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What are the Differences Between Wills and Trusts?

Choose Which Works Best for Your Needs

When putting together your estate plan, one of the key decisions you will need to make is whether you should have a will or a trust. Both documents work similarly yet are very different from one another, so which one should you choose? Read our blog to learn about each option.

Wills

A will works to pass down assets according to how you want them distributed. They can also be used to name a person as the guardian of any children. When created, the will’s creator (known as the testator) names a person as the “executor” of the estate; this person will act as the representative for the deceased and will work with the probate court to pay off any debts left behind by the testator as well as gather the assets and work toward distributing them.

Trusts

While trusts act very similarly to wills in that they are a means of passing down assets from one person to another, they actually create a new fiduciary relationship between the trust's creator (known as the grantor) and beneficiaries. The grantor can appoint someone to be a trustee who will manage the assets named in the trust in the event that the grantor becomes unable to do so or passes away.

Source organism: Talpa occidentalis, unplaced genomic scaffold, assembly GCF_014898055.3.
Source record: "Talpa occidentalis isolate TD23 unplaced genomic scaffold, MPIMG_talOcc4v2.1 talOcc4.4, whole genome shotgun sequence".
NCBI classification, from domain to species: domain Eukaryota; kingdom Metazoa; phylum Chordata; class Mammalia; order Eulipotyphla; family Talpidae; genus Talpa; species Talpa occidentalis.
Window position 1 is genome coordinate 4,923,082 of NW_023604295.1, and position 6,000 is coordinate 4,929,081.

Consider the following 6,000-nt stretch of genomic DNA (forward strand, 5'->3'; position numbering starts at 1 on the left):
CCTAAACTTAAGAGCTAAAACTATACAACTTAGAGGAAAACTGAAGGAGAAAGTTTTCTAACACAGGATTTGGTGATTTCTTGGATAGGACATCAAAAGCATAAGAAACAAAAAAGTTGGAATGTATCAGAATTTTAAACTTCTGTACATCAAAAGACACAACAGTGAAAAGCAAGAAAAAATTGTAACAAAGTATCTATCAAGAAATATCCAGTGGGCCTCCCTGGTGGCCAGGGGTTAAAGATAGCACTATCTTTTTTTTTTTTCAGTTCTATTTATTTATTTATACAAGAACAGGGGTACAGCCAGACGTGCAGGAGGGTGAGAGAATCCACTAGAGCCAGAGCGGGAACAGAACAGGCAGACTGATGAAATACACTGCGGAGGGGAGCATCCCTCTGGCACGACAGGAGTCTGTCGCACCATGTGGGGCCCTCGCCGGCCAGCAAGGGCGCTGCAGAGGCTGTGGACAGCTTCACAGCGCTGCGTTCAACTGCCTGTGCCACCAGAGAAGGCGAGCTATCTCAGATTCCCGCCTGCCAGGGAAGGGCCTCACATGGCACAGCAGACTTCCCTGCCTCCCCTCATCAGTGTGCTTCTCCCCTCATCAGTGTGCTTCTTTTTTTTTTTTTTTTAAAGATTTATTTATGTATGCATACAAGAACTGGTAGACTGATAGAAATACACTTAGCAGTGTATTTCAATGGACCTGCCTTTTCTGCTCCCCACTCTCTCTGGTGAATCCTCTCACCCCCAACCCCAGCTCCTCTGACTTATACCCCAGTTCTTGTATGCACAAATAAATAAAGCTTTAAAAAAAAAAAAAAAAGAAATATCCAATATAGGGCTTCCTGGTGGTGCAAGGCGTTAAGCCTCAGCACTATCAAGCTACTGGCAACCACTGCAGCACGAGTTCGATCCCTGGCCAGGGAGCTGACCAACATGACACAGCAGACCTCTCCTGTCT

Primary Differences

One of the key differences between wills and trusts is that trusts do not have to go through probate, whereas most wills do. A trust also provides a family more privacy, because the estate does not go through probate and does not become part of the public record.

Some smaller differences include when each document becomes effective and the complexity and cost of putting one together. Trusts are generally more complex and therefore have a higher cost to create compared to wills. In addition, trusts are effective from the moment they are created, whereas wills are effective upon the testator’s passing.

Work with an Estate Planning Attorney

If you are unsure of whether a will or trust better suits your needs, it’s important to speak with an attorney who understands estate planning guidelines and can help you determine the best course of action. The team at Pacific Cascade Family Law can help you put together an estate plan that meets your needs and the needs of your family; when planning for the future, know that we can help.


Get in touch with our estate planning attorneys by calling us at (888) 981-9511 or by visiting our website.

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